Ambulance plea to use 999 service wisely

18 December 2020

Ambulance plea to use 999 service wisely

The region’s ambulance service is appealing to Yorkshire residents to think before calling 999 as it prepares for a busy festive period.

Yorkshire Ambulance Service NHS Trust (YAS) is expecting a significant increase in call volumes due to the ongoing COVID-19 pandemic alongside normal winter pressures. The five-day easing of rules to enable people to celebrate Christmas is also likely to have an impact on demand.

The service receives an average of 2,000 calls every day but it is anticipated that on its busiest days - Saturday 19 December and New Year’s Day - there could be as many as 800 more calls than usual.

An additional 70 ambulances will be on the road across Yorkshire to cope with these increases. Patients will also benefit from the recent introduction of video consultations which enable clinicians in the Emergency Operations Centre to gain a better understanding of a caller’s symptoms to help decide on the most appropriate response. This means the service may be able to signpost patients for more appropriate care without the need for an ambulance response.

Nick Smith, Executive Director of A&E Operations for YAS, encouraged the public to use the service wisely and warned that unnecessary calls could delay responses to those most in need of emergency help.

He said: “We are always really busy at this time of the year but the pandemic brings a unique set of challenges and our planning is based on being able to respond to reasonable worse case scenarios.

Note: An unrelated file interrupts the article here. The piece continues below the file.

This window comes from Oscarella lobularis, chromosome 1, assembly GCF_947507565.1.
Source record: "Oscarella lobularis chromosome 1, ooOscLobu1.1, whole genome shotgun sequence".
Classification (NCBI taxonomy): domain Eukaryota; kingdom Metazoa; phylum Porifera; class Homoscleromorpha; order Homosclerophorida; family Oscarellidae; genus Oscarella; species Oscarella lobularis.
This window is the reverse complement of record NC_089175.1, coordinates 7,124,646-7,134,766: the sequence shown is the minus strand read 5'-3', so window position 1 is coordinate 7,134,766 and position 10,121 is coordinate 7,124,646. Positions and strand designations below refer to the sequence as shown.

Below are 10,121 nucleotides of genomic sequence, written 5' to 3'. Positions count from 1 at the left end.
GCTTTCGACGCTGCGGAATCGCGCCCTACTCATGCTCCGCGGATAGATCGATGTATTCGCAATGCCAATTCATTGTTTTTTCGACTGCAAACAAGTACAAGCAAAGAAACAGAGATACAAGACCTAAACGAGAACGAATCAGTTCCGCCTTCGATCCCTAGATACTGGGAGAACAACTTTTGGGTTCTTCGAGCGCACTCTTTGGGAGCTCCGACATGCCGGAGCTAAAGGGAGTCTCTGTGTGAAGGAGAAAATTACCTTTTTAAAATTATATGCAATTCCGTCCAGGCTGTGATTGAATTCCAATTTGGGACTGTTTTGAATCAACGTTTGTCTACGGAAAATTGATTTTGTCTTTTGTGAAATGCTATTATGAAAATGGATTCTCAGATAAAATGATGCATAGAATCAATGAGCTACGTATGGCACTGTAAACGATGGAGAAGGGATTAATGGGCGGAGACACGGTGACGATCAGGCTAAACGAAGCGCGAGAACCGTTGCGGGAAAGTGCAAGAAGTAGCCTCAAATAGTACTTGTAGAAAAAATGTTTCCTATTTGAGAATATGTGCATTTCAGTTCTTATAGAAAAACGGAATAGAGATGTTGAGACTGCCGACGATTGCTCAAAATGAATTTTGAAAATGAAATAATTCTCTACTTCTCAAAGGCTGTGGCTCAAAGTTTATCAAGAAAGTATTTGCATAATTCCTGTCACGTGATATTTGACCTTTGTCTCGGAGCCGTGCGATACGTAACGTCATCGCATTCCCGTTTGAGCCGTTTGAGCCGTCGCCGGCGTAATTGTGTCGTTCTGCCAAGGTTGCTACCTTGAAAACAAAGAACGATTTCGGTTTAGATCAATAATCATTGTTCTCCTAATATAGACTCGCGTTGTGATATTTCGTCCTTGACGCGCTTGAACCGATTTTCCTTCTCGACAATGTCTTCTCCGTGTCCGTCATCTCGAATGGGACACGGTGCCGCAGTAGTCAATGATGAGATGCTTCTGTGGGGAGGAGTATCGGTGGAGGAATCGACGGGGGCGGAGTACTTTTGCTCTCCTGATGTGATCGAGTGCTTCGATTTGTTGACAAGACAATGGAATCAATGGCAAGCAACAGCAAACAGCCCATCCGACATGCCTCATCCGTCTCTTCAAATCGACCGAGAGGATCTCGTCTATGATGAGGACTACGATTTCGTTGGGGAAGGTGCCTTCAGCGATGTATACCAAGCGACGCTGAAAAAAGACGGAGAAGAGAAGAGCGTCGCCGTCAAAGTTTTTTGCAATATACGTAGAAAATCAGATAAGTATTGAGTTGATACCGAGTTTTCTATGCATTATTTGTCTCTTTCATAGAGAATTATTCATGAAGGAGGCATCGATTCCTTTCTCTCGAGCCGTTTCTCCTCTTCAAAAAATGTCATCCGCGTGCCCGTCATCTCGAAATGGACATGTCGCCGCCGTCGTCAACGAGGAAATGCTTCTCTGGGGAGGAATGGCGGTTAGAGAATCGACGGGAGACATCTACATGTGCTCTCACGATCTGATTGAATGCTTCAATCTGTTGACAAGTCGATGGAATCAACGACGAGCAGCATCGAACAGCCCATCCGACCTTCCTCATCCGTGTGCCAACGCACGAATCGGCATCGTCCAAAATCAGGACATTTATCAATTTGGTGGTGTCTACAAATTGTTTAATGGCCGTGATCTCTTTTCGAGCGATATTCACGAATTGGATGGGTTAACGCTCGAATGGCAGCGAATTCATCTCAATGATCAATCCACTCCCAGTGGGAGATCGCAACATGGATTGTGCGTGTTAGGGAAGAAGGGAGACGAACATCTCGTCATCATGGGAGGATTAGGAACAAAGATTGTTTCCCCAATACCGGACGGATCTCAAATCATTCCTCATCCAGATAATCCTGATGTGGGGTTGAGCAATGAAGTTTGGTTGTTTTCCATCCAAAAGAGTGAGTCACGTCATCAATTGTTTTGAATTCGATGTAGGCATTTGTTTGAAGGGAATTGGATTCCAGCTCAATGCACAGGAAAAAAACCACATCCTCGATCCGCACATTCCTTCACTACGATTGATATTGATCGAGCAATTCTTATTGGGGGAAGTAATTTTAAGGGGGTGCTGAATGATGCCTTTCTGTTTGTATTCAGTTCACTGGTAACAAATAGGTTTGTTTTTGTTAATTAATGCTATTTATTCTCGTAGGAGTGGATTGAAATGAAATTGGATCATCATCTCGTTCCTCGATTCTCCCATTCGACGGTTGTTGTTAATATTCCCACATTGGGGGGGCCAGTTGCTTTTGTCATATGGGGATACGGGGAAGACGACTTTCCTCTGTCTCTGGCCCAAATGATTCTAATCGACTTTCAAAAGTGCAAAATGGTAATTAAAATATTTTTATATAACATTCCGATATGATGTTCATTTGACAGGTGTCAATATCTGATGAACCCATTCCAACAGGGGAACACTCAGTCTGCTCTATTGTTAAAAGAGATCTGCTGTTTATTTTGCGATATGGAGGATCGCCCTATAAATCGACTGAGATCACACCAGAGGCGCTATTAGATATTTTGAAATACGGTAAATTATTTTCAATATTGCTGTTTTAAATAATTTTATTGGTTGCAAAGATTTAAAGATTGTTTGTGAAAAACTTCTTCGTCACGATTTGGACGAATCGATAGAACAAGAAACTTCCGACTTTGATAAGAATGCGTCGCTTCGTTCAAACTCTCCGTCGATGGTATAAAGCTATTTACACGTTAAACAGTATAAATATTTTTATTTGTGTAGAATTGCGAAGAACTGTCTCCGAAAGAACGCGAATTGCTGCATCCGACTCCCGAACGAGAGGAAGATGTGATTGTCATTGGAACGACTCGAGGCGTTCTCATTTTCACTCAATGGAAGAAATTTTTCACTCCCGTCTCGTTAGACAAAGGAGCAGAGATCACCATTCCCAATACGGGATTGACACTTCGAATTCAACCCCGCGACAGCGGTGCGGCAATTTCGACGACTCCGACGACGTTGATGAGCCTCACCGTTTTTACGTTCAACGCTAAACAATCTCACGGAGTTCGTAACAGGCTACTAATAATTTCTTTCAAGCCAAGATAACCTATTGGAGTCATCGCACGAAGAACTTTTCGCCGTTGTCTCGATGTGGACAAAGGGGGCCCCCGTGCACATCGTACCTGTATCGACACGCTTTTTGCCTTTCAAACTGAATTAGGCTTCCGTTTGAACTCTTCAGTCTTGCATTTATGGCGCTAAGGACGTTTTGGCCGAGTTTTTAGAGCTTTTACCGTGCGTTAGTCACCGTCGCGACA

“We always prioritise our response to the most seriously ill and injured patients. The public have a really important role to play in knowing when to call 999 and when another NHS service is more appropriate.

“If someone is seriously ill or injured and their life is at risk, you should call 999 immediately. If not, please consider other options such as 111, your GP or pharmacy.”

Genuine 999 calls include chest pain, difficulty breathing, loss of consciousness, severe loss of blood, severe burns and scalds, choking, fitting/convulsions, drowning, severe allergic reaction, heart attack, stroke and major trauma such as a serious road traffic accident, stabbing, shooting, fall from height or a serious head injury.

The Trust’s NHS 111 service has increased staffing levels to support a predicted 58% increase in calls between 23 and 29 December. Patients are encouraged to visit or call 111 if their healthcare need is urgent but not an emergency.

Produced by: Corporate Communications Department